As most of you know, we focus on swing trading opportunities both for our own accounts as well as the money we manage. We do this for several reasons and we’ll include a short-term setup at the conclusion of this piece. However, today’s main focus will be on using Commitment of Traders analysis within an existing trend to determine an entry point and time in the current soybean meal market. The lesson, however, works across all commodity markets for which Commitment of Traders data is reported.
In our swing trading analysis we typically refer to the commercial traders as, “value traders.” They buy on breaks and sell on rallies as they see the underlying market become cheap or, dear relative to their pricing models. Trend trading via the Commitment of Traders report requires a different mentality but focuses on similar qualities. Looking at the soybean meal futures chart below, you can see that the trend line T1 clearly defines the trend as downwards. However, notice the tremendous amount of commercial trader buying buying as the market fell to support at T2 near the year’s lows around $275 per ton. Clearly, commercial traders are eager to stock up on their bean meal needs at the lowest prices since June.
The commercial buying is clearly supporting the market at its current precarious position. Markets don’t like double bottoms and we don’t expect this one to hold. There are two primary reasons for this assumption. First of all, soybean meal hasn’t fallen nearly as far as any of the other grain markets including the underlying soybean contract as well as its derivative brother, soybean oil. Soybean meal has fallen by a little more than a quarter as compared to the dramatic declines in most commodity markets, some by more than two-thirds, since the 2011 bubble. Soybean meal has seen fairly steady demand from animal feeders who’ve been growing their herds since feed got cheap and cattle prices began to fall. Secondly, the commercial trader net position is far closer to their net long record than it is their net short record. This means that at best, commercial buying on new lows likely only to stabilize the market and not cause much of a reversal.
The stabilization created by commercial end user purchases should propel the market sideways to slightly higher over the longer term, perhaps, well into January. This will cause the market to extend itself back against the T1 trend line as time elapses. If we are right about the potential for soybean meal to fall even further, we will see a wave of commercial trader net selling as they even up their positions ahead of the next downturn. Remember also, that short sales initiated near T1 will be executed by short hedgers (crushers) looking to lock in forward prices for the coming business year in an attempt to lock in their revenue streams and adjust their prospects accordingly. This selling should be strong enough to switch commercial momentum back to the sell side. This would put us on the lookout for short sale opportunities within the existing downward trend and tie in well to the typical early year weakness associated with the U.S. grain markets’ seasonal behavior as Brazilian beans are brought to harvest and U.S. planting fears have yet to affect planting season.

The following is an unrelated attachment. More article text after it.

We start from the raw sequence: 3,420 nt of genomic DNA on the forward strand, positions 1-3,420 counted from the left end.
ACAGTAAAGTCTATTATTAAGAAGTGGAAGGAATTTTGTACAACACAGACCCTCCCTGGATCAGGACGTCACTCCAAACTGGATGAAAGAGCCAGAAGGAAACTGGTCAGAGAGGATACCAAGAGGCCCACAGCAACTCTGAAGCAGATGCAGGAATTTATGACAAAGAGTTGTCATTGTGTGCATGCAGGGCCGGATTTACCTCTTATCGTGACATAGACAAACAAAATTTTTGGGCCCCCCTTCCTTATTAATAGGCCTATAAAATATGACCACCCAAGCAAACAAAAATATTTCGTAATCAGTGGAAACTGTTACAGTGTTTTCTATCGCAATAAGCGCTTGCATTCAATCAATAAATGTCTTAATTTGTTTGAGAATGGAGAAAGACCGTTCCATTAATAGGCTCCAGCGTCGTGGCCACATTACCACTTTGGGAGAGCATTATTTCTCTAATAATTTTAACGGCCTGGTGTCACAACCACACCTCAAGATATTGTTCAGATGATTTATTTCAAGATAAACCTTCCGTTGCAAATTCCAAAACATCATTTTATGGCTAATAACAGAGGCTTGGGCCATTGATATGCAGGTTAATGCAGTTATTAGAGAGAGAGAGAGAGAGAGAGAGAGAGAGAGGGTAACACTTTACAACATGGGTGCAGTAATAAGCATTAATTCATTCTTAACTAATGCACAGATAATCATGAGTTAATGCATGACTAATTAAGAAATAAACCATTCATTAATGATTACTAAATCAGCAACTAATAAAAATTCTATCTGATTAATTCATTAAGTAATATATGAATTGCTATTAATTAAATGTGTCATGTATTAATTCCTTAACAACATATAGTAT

We only trade in the direction of the commercial traders’ momentum. Therefore, we will look to buy a short-term reversal higher in the soybean meal as commercial traders threaten their net long record against an increasingly short speculative position. However, this rally could be as short lived as the metals rally so, I expect profits to be taken quickly. Finally, once commercial traders begin selling, we’ll pile on in anticipation of soybean meal’s commensurate decline within the soybean complex and the grain sector in general.
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